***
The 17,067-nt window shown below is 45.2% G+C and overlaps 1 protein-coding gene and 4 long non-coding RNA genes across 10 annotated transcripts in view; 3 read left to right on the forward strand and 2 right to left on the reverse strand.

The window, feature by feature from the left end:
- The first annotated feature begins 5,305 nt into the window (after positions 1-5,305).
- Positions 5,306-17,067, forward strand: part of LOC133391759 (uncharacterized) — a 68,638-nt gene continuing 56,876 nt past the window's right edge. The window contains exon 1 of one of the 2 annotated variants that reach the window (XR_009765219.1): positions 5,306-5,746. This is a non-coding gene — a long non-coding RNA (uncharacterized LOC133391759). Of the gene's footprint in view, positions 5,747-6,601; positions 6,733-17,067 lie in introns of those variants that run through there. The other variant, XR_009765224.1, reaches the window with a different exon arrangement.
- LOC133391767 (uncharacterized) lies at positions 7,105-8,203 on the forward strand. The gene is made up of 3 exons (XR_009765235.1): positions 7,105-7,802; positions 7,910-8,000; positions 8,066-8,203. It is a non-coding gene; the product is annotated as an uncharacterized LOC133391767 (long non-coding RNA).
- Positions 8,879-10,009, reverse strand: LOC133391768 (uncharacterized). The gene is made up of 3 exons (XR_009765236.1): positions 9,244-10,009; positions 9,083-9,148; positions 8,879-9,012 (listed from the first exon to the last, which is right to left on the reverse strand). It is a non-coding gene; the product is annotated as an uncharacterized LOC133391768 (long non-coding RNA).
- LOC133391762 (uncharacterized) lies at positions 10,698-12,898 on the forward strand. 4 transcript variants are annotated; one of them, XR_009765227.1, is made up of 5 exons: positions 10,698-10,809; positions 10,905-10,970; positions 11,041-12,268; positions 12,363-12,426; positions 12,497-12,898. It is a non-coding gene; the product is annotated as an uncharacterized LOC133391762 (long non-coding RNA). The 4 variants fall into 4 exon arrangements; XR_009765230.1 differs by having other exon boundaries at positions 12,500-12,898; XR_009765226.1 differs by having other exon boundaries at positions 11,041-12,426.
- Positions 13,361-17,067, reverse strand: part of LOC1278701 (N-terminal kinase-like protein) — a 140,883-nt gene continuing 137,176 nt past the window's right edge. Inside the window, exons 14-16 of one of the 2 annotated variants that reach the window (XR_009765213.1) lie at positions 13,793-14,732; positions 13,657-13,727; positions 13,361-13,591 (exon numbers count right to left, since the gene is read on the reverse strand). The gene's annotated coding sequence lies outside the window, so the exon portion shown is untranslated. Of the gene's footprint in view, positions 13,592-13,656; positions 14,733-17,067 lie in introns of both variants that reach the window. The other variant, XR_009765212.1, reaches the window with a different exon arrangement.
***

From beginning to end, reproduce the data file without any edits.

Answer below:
The 17,067-nt window shown below is 45.2% G+C and overlaps 1 protein-coding gene and 4 long non-coding RNA genes across 10 annotated transcripts in view; 3 read left to right on the forward strand and 2 right to left on the reverse strand.

The window, feature by feature from the left end:
- The first annotated feature begins 5,305 nt into the window (after positions 1-5,305).
- Positions 5,306-17,067, forward strand: part of LOC133391759 (uncharacterized) — a 68,638-nt gene continuing 56,876 nt past the window's right edge. The window contains exon 1 of one of the 2 annotated variants that reach the window (XR_009765219.1): positions 5,306-5,746. This is a non-coding gene — a long non-coding RNA (uncharacterized LOC133391759). Of the gene's footprint in view, positions 5,747-6,601; positions 6,733-17,067 lie in introns of those variants that run through there. The other variant, XR_009765224.1, reaches the window with a different exon arrangement.
- LOC133391767 (uncharacterized) lies at positions 7,105-8,203 on the forward strand. The gene is made up of 3 exons (XR_009765235.1): positions 7,105-7,802; positions 7,910-8,000; positions 8,066-8,203. It is a non-coding gene; the product is annotated as an uncharacterized LOC133391767 (long non-coding RNA).
- Positions 8,879-10,009, reverse strand: LOC133391768 (uncharacterized). The gene is made up of 3 exons (XR_009765236.1): positions 9,244-10,009; positions 9,083-9,148; positions 8,879-9,012 (listed from the first exon to the last, which is right to left on the reverse strand). It is a non-coding gene; the product is annotated as an uncharacterized LOC133391768 (long non-coding RNA).
- LOC133391762 (uncharacterized) lies at positions 10,698-12,898 on the forward strand. 4 transcript variants are annotated; one of them, XR_009765227.1, is made up of 5 exons: positions 10,698-10,809; positions 10,905-10,970; positions 11,041-12,268; positions 12,363-12,426; positions 12,497-12,898. It is a non-coding gene; the product is annotated as an uncharacterized LOC133391762 (long non-coding RNA). The 4 variants fall into 4 exon arrangements; XR_009765230.1 differs by having other exon boundaries at positions 12,500-12,898; XR_009765226.1 differs by having other exon boundaries at positions 11,041-12,426.
- Positions 13,361-17,067, reverse strand: part of LOC1278701 (N-terminal kinase-like protein) — a 140,883-nt gene continuing 137,176 nt past the window's right edge. Inside the window, exons 14-16 of one of the 2 annotated variants that reach the window (XR_009765213.1) lie at positions 13,793-14,732; positions 13,657-13,727; positions 13,361-13,591 (exon numbers count right to left, since the gene is read on the reverse strand). The gene's annotated coding sequence lies outside the window, so the exon portion shown is untranslated. Of the gene's footprint in view, positions 13,592-13,656; positions 14,733-17,067 lie in introns of both variants that reach the window. The other variant, XR_009765212.1, reaches the window with a different exon arrangement.